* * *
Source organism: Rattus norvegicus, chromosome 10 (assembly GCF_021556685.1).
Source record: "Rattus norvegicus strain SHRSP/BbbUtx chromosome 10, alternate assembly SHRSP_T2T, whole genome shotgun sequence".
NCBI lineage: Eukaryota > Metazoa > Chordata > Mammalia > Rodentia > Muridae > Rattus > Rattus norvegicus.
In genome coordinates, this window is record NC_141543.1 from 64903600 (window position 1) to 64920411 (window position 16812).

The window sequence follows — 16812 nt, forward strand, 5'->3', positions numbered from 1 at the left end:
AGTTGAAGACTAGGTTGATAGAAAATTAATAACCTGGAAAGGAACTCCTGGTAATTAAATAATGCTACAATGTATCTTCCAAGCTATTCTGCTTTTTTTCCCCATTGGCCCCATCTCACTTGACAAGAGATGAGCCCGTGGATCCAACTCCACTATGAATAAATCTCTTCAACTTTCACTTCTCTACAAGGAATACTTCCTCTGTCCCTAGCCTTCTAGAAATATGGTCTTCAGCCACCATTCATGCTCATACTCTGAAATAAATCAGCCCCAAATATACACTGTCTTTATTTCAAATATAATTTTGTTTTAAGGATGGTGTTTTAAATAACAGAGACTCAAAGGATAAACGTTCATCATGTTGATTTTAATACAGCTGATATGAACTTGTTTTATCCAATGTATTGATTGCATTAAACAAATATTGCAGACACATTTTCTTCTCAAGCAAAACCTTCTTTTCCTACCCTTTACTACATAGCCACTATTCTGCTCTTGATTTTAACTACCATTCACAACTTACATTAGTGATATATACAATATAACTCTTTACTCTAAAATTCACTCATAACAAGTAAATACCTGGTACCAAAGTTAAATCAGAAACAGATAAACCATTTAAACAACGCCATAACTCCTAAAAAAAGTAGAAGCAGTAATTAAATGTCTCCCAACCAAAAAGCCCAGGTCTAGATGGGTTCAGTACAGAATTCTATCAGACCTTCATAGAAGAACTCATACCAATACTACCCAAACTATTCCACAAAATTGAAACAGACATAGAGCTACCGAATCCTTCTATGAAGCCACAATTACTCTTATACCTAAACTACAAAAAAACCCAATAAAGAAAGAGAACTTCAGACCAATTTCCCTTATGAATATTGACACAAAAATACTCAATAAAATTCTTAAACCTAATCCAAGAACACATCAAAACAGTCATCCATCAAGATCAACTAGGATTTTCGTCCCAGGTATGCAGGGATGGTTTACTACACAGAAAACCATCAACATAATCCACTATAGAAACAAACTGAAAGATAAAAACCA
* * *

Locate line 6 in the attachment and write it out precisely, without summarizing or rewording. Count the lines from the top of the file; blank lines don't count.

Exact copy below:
AGTTGAAGACTAGGTTGATAGAAAATTAATAACCTGGAAAGGAACTCCTGGTAATTAAATAATGCTACAATGTATCTTCCAAGCTATTCTGCTTTTTTTCCCCATTGGCCCCATCTCACTTGACAAGAGATGAGCCCGTGGATCCAACTCCACTATGAATAAATCTCTTCAACTTTCACTTCTCTACAAGGAATACTTCCTCTGTCCCTAGCCTTCTAGAAATATGGTCTTCAGCCACCATTCATGCTCATACTCTGAAATAAATCAGCCCCAAATATACACTGTCTTTATTTCAAATATAATTTTGTTTTAAGGATGGTGTTTTAAATAACAGAGACTCAAAGGATAAACGTTCATCATGTTGATTTTAATACAGCTGATATGAACTTGTTTTATCCAATGTATTGATTGCATTAAACAAATATTGCAGACACATTTTCTTCTCAAGCAAAACCTTCTTTTCCTACCCTTTACTACATAGCCACTATTCTGCTCTTGATTTTAACTACCATTCACAACTTACATTAGTGATATATACAATATAACTCTTTACTCTAAAATTCACTCATAACAAGTAAATACCTGGTACCAAAGTTAAATCAGAAACAGATAAACCATTTAAACAACGCCATAACTCCTAAAAAAAGTAGAAGCAGTAATTAAATGTCTCCCAACCAAAAAGCCCAGGTCTAGATGGGTTCAGTACAGAATTCTATCAGACCTTCATAGAAGAACTCATACCAATACTACCCAAACTATTCCACAAAATTGAAACAGACATAGAGCTACCGAATCCTTCTATGAAGCCACAATTACTCTTATACCTAAACTACAAAAAAACCCAATAAAGAAAGAGAACTTCAGACCAATTTCCCTTATGAATATTGACACAAAAATACTCAATAAAATTCTTAAACCTAATCCAAGAACACATCAAAACAGTCATCCATCAAGATCAACTAGGATTTTCGTCCCAGGTATGCAGGGATGGTTTACTACACAGAAAACCATCAACATAATCCACTATAGAAACAAACTGAAAGATAAAAACCA